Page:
Analytics to combat rising costs

Applying analytics to inventory and products can free up cash and maximize profit

January 4, 2018
by Tracey Smith

Tracey Smith is the president of Numerical Insights LLC.

From the December 2017 print edition

If most of your parts and supplies are sourced from Canada or the US, you’re currently seeing the impact of inflation reflected in rising prices. As prices rise, it becomes even more important to put strategies in place to offset these cost increases. Analytics can be applied to help you determine actions you can take.

Consider the following scenario. You work for a global company that, over the years, has acquired several smaller companies. As each smaller company is merged into the larger one, the list of products you offer to your customers increases. A consequence of this is that the number of unique parts that procurement is responsible for sourcing also goes up. The result is an increased workload for procurement in sourcing and contract management activities.

What many merging companies fail to do is to take the time to examine the current list of product offerings to see if they now have duplicate or overlapping offerings. This happens frequently in manufacturing. Performing this activity is the perfect opportunity to consolidate the product list and reduce the number of unique parts that procurement needs to source and manage. Whether your parts list grew through acquisition or organically over time, analytics can help you reduce that list and save money. Let’s take a look at inventory as the first example.

Analytics to reduce inventory
If you provide physical products to your customers, you undoubtedly stock inventory. From a financial point of view, inventory ties up cash and prevents you from using it for other company initiatives. If you can reduce your inventory, you can free up cash flow.

By studying customer ordering patterns over time, data analytics can be used to help determine how much inventory you should stock of each product or part. Data can show you how many of each part is used by customer orders each month and how stable or volatile that usage level is over time.

Analytics can determine which parts are “high runners,” which parts have stable order patterns and which ones are highly volatile in terms of order and usage quantities. As a real example from a manufacturing company, basic analytics determined that roughly one third of the parts they stocked were only used once a year, yet they were carrying inventory for all parts. This company re-evaluated the parts it chose to stock based on the usage data, the cost of the part and whether the part was subject to degradation.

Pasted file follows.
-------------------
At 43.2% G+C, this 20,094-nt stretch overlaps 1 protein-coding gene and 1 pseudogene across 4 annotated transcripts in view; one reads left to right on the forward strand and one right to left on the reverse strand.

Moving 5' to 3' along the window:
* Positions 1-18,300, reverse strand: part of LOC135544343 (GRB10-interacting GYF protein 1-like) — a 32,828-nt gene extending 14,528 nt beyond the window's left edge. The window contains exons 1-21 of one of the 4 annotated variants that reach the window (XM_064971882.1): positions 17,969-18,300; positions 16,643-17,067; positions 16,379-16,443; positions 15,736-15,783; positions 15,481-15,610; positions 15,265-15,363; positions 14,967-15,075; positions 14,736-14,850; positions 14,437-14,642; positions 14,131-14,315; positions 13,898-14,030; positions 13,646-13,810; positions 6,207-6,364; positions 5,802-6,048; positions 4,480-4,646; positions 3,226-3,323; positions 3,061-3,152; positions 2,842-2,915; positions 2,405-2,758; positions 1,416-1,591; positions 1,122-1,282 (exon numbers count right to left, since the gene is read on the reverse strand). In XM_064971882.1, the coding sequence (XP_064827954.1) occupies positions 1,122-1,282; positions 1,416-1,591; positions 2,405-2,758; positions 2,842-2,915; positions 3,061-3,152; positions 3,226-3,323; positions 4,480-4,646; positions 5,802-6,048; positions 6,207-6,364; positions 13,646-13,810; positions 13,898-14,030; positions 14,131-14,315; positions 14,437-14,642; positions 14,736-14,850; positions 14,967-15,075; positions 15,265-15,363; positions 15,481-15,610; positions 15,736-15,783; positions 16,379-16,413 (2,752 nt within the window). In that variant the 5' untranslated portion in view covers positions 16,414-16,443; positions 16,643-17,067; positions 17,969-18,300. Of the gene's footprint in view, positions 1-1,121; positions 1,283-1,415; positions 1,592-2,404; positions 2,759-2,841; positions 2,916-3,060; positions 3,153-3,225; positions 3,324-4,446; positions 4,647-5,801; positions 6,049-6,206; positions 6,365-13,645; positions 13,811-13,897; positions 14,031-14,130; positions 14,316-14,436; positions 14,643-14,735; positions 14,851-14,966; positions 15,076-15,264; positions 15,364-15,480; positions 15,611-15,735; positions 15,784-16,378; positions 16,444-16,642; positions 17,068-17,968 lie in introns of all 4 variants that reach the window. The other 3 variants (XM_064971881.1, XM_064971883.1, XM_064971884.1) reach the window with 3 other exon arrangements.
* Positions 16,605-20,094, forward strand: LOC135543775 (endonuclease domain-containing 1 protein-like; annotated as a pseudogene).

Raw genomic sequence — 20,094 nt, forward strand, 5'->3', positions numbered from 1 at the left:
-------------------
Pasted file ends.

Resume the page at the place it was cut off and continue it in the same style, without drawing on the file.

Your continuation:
Analytics to consolidate product offerings
In our first example, we illustrated how to use analytics to re-evaluate your inventory stocking decisions to free up cash flow. In this second example, we will illustrate how a re-evaluation of your product offerings can consolidate your product portfolio and maximize profit.

We saw that as a company grows, its list of product offerings grows. Product teams excel at the creation of “the next great thing,” but rarely is anyone responsible for “cleaning up” the product portfolio. People love to work on new products. It’s far less exciting to analyze the overall portfolio, but this is where procurement professionals, in combination with engineering teams, have a chance to really impact the business by using product analytics.
Product analytics is an area of data analysis which helps companies focus their efforts on the products that generate the majority of their profit. A simple analysis of each product’s overall contribution to total profit will do the trick. This contribution is a product of the profit margin for each product combined with the volume of product that is ordered. Analytics can show you which products are growing your bottom line, which are tapering off and which ones are costing you more to manage than the profit they generate.

Evaluating the list of products that are low-volume and low-profit is key. Can you migrate these customers over to an alternate product in your portfolio? Is it worth it to continue to offer this product or should it be eliminated? If you choose to keep it, can your engineers modify the designs to use common parts that are being used for higher-profit products?

Taking the time to apply basic analytics to your inventory usage and product offerings on a regular basis can help free up cash flow and maximize your profit. These are two examples of where procurement and supply chain professionals can utilize their skills to impact the bottom line.